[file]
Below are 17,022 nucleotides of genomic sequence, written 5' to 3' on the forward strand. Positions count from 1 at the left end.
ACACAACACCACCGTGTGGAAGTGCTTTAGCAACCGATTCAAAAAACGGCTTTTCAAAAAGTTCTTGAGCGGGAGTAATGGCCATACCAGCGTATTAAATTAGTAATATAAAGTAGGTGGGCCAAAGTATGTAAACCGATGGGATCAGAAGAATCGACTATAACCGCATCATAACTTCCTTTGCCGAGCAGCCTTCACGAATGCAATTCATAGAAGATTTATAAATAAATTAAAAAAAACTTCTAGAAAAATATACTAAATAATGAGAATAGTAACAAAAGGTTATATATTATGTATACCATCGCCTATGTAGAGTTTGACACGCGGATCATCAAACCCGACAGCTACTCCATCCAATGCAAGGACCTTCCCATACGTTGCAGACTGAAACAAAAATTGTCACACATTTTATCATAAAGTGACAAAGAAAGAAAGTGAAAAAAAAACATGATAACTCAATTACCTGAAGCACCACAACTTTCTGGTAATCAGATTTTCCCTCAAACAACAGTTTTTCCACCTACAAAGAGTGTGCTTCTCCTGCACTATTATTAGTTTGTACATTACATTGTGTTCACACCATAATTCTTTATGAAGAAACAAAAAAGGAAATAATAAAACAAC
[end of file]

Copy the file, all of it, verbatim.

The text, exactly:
Below are 17,022 nucleotides of genomic sequence, written 5' to 3' on the forward strand. Positions count from 1 at the left end.
ACACAACACCACCGTGTGGAAGTGCTTTAGCAACCGATTCAAAAAACGGCTTTTCAAAAAGTTCTTGAGCGGGAGTAATGGCCATACCAGCGTATTAAATTAGTAATATAAAGTAGGTGGGCCAAAGTATGTAAACCGATGGGATCAGAAGAATCGACTATAACCGCATCATAACTTCCTTTGCCGAGCAGCCTTCACGAATGCAATTCATAGAAGATTTATAAATAAATTAAAAAAAACTTCTAGAAAAATATACTAAATAATGAGAATAGTAACAAAAGGTTATATATTATGTATACCATCGCCTATGTAGAGTTTGACACGCGGATCATCAAACCCGACAGCTACTCCATCCAATGCAAGGACCTTCCCATACGTTGCAGACTGAAACAAAAATTGTCACACATTTTATCATAAAGTGACAAAGAAAGAAAGTGAAAAAAAAACATGATAACTCAATTACCTGAAGCACCACAACTTTCTGGTAATCAGATTTTCCCTCAAACAACAGTTTTTCCACCTACAAAGAGTGTGCTTCTCCTGCACTATTATTAGTTTGTACATTACATTGTGTTCACACCATAATTCTTTATGAAGAAACAAAAAAGGAAATAATAAAACAAC